PoC: stream nginx access logs into Bigquery

lets say you have some servers in a cluster serving vhost foo.com and you want to put all the access logs from all the webservers for that vhost into Bigquery so you can perform analyses, or you just want all the access logs in one place.

in addition to having the raw weblog data, you also want to keep track of which webserver the hits were served by, and what the vhost (Host header) was.

so, foreach() server, we will install fluentd, configure it to tail the nginx access log, and upload everything to Bigquery for us.

it worked like a champ. here’s what i did to PoC:

  1. Install fluentd
    $ curl -L https://toolbelt.treasuredata.com/sh/install-ubuntu-xenial-td-agent3.sh | sh
    
  2. Create a Bigquery dataset
     $ bq mk --dataset rickts-dev-project:nginxweblogs
    Dataset 'rickts-dev-project:nginxweblogs' successfully created.
  3. Create a JSON schema to handle the weblogs + server hostname + vhost name
    [
      {
        "name": "agent",
        "type": "STRING"
      },
      {
        "name": "code",
        "type": "STRING"
      },
      {
        "name": "host",
        "type": "STRING"
      },
      {
        "name": "method",
        "type": "STRING"
      },
      {
        "name": "path",
        "type": "STRING"
      },
      {
        "name": "referer",
        "type": "STRING"
      },
      {
        "name": "size",
        "type": "INTEGER"
      },
      {
        "name": "user",
        "type": "STRING"
      },
      {
        "name": "time",
        "type": "INTEGER"
      },
      {
        "name": "hostname",
        "type": "STRING"
      },
      {
        "name": "vhost",
        "type": "STRING"
      }
    ]
  4. Create a table in the Bigquery dataset to store the weblog data
    $ bq mk -t nginxweblogs.nginxweblogtable schema.json
    Table 'rickts-dev-project:nginxweblogs.nginxweblogtable' successfully created.
  5. Install the fluentd Google Bigquery plugins
    $ sudo /usr/sbin/td-agent-gem install fluent-plugin-bigquery --no-ri --no-rdoc -V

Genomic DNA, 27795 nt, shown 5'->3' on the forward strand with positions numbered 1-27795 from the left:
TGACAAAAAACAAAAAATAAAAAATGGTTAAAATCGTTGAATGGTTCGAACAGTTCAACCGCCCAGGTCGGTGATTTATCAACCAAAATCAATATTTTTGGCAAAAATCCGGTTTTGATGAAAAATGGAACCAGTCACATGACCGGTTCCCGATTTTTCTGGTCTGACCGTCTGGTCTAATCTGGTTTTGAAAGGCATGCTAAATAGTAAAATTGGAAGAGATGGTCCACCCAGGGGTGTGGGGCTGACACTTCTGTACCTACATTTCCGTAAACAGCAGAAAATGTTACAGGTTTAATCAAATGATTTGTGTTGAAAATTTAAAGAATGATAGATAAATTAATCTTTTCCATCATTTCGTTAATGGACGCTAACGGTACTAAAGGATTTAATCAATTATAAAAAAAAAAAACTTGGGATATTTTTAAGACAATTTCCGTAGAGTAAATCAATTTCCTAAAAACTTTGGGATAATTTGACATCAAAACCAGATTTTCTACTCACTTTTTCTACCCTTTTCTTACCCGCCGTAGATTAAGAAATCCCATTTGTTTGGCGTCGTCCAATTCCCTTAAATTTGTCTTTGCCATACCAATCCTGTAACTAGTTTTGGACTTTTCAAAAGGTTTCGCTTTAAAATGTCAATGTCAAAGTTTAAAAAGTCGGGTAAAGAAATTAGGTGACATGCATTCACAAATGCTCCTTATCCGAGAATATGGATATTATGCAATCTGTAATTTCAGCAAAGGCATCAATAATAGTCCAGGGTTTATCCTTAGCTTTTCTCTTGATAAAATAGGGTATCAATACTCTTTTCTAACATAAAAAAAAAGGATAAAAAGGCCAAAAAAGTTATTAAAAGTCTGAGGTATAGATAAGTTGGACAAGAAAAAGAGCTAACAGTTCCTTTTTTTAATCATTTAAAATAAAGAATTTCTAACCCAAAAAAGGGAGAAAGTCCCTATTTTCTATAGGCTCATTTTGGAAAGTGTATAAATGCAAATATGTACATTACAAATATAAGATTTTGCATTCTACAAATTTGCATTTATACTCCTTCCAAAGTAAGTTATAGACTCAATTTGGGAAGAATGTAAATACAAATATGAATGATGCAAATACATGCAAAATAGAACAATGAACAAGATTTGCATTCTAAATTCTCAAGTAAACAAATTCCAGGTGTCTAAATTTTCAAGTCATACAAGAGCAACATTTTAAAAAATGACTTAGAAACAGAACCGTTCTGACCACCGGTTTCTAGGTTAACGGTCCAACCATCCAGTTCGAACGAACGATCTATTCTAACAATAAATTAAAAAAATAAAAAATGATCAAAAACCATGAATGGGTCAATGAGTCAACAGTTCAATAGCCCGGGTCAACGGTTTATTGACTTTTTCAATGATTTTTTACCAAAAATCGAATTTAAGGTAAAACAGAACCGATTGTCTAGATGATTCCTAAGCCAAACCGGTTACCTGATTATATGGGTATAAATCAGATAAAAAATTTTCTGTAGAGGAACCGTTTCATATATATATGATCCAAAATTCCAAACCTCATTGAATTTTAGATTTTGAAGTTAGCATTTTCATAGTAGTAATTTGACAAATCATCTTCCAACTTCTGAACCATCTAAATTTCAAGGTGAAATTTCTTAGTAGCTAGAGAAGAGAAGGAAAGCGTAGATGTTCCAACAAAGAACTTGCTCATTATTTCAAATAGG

6. Configure fluentd to read the nginx access log for this vhost and upload to Bigquery (while also adding the server hostname and vhost name) by creating an /etc/td-agent/td-agent.conf similar to this: https://gist.github.com/rickt/641e086d37ff7453b7ea202dc4266aa5 (unfortunately WordPress won’t render it properly, sorry)

    You’ll note we are using the record_transformer fluentd filter plugin to transform the access log entries with the webserver hostname and webserver virtualhost name before injection into Bigquery.

  7. After making sure that the user fluentd runs as (td-agent by default) has read access to your nginx access logs, start (or restart) fluentd
     $ sudo systemctl start td-agent.service
  8. Now make a call to your vhost (in my case, localhost)
     $ hostname
    hqvm
    $ curl http://localhost/index.html?text=helloworld
    you sent: "helloworld"
  9. Query Bigquery to look for that specific hit, first using the bq command line tool
     $ bq query 'SELECT * FROM nginxweblogs.nginxweblogtable WHERE path = "/index.html?text=helloworld"'
    +-------------+------+------+--------+-----------------------------+---------+------+------+------+----------+--------------------------+
    |    agent    | code | host | method |            path             | referer | size | user | time | hostname |          vhost           |
    +-------------+------+------+--------+-----------------------------+---------+------+------+------+----------+--------------------------+
    | curl/7.47.0 | 200  | ::1  | GET    | /index.html?text=helloworld | -       |   14 | -    | NULL | hqvm     | rickts-dev-box.fix8r.com |
    +-------------+------+------+--------+-----------------------------+---------+------+------+------+----------+--------------------------+
  10. Congratulations, you have just setup your web access logs to inject to a Bigquery table!

proof of concept: complete!

conclusion: pushing your web access logs into Bigquery is extremely easy, not to mention, a smart thing to do.

the benefits exponentially increase as your server + vhost count increases. try consolidating, compressing and analyzing logs from N+ servers using months of data in-house and you’ll see the benefits of Bigquery right away.

enjoy!

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